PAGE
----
Party Candidate Votes % ±%
Wildrose Blake Pedersen 6,034 43.56% 36.47%
Progressive Conservative Darren Hirsch 5,342 38.56% -12.62%
New Democratic Dennis Perrier 1,168 8.43% 3.83%
Liberal Matthew B. Sandford 1,095 7.90% -26.53%
Evergreen Graham Murray 214 1.54% -1.17%
Total 13,853
Rejected, Spoiled and Declined 114
Eligible electors / Turnout 29,058 48.07% 12.66%
Wildrose gain from Progressive Conservative Swing -5.88%
Source(s)
Source: "72 - Medicine Hat Official Results 2012 Alberta general election". officialresults.elections.ab.ca. Elections Alberta. Retrieved May 21, 2020.

2015 general electionEdit

2015 Alberta general election
Party Candidate Votes % ±%
New Democratic Bob Wanner 6,160 37.92% 29.49%
Wildrose Val Olson 5,790 35.64% -7.92%
Progressive Conservative Blake Pedersen 3,427 21.10% -17.47%
Alberta Party Jim Black 731 4.50%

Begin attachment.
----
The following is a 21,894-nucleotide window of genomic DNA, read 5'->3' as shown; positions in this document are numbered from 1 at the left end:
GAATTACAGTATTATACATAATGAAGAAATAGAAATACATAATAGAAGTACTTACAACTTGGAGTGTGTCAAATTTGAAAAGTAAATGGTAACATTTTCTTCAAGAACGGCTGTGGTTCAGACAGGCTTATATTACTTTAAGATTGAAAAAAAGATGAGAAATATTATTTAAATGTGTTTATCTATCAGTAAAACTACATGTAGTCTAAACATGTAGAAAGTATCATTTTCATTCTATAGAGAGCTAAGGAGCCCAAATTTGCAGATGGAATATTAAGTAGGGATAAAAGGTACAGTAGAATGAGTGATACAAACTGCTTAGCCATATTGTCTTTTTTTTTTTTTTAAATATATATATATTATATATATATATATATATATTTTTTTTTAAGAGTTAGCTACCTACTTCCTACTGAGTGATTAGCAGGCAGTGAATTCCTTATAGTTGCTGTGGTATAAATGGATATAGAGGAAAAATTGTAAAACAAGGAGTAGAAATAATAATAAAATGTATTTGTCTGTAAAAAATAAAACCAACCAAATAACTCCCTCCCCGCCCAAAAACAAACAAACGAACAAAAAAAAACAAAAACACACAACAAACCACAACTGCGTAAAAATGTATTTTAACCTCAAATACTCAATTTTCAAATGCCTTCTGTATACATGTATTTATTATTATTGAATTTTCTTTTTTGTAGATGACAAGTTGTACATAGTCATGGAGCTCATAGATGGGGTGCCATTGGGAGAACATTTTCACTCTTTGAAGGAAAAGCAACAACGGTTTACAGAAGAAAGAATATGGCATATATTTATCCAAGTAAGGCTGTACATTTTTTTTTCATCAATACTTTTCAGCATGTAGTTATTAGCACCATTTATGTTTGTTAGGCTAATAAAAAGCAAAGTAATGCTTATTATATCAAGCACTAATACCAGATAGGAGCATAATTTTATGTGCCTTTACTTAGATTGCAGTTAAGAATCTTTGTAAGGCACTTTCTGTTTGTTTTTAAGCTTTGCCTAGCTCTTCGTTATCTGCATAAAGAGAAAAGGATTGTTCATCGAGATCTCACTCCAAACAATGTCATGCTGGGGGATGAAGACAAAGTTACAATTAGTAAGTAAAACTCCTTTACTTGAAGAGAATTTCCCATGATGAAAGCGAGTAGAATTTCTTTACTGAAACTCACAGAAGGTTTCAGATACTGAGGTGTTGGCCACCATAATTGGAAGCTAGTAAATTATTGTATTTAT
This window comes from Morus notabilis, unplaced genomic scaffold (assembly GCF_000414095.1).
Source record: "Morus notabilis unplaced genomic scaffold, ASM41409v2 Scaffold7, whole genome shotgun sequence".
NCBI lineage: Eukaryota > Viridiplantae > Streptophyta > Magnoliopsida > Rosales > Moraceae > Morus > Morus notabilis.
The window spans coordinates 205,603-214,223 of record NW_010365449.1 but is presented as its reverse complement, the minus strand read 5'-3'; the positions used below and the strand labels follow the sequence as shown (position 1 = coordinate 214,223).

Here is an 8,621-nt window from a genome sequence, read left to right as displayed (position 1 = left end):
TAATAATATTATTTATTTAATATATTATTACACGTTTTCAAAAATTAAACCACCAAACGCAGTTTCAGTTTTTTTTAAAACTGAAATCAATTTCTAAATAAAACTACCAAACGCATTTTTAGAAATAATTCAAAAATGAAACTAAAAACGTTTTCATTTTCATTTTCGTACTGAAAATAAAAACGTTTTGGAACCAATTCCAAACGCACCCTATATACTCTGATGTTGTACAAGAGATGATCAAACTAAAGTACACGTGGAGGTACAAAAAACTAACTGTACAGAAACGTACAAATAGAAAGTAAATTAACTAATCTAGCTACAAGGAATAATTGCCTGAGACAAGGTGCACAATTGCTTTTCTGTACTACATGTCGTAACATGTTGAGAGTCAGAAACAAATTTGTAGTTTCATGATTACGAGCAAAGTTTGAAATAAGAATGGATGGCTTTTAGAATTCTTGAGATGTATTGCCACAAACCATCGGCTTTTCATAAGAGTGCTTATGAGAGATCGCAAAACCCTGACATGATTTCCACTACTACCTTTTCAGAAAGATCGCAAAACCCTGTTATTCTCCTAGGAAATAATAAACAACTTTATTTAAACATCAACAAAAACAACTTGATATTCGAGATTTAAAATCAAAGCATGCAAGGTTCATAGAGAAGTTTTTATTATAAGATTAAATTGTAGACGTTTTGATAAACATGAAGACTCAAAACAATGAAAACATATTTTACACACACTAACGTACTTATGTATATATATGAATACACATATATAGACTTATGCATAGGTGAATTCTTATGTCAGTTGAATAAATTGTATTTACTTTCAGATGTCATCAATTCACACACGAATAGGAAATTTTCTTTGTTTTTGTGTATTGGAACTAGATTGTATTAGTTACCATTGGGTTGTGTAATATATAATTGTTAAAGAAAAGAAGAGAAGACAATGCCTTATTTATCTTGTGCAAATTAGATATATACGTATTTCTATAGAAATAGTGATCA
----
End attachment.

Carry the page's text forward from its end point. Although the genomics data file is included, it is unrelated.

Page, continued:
Independent David Andrew Phillips 137 0.84%
Total 16,245
Rejected, Spoiled and Declined 57
Eligible electors / Turnout 30,585 53.30% 5.23%
New Democratic gain from Wildrose Swing -1.36%
Source(s)
Source: "72 - Medicine Hat Official Results 2015 Alberta general election". officialresults.elections.ab.ca. Elections Alberta. Retrieved May 21, 2020.

Senate nominee resultsEdit

2004 Senate nominee election district resultsEdit

2004 Senate nominee election results: Medicine Hat[20] Turnout 41.25%
Affiliation Candidate Votes % Votes % Ballots Rank
  Progressive Conservative Betty Unger 3,427 15.30% 43.92% 2
  Progressive Conservative Bert Brown 3,420 15.27% 43.84% 1
  Progressive Conservative Cliff Breitkreuz 2,256 10.07% 28.92% 3
  Progressive Conservative David Usherwood 2,245 10.02% 28.78% 6
  Independent Link Byfield 2,230 9.96% 28.58% 4
  Progressive Conservative Jim Silye 2,215 9.89% 28.39% 5
  Alberta Alliance Michael Roth 1,972 8.80% 25.28% 7
  Alberta Alliance Vance Gough 1,780 7.95% 22.82% 8
  Alberta Alliance Gary Horan 1,607 7.17% 20.60% 10
  Independent Tom Sindlinger 1,249 5.57% 16.01% 9
Total Votes 22,401 100%
Total Ballots 7,802 2.87 Votes Per Ballot
Rejected, Spoiled and Declined 2,819

Voters had the option of selecting 4 Candidates on the Ballot

2012 Senate nominee election district resultsEdit

Plebiscite resultsEdit

1948 Electrification PlebisciteEdit

District results from the first province wide plebiscite on electricity regulation.

Option A Option B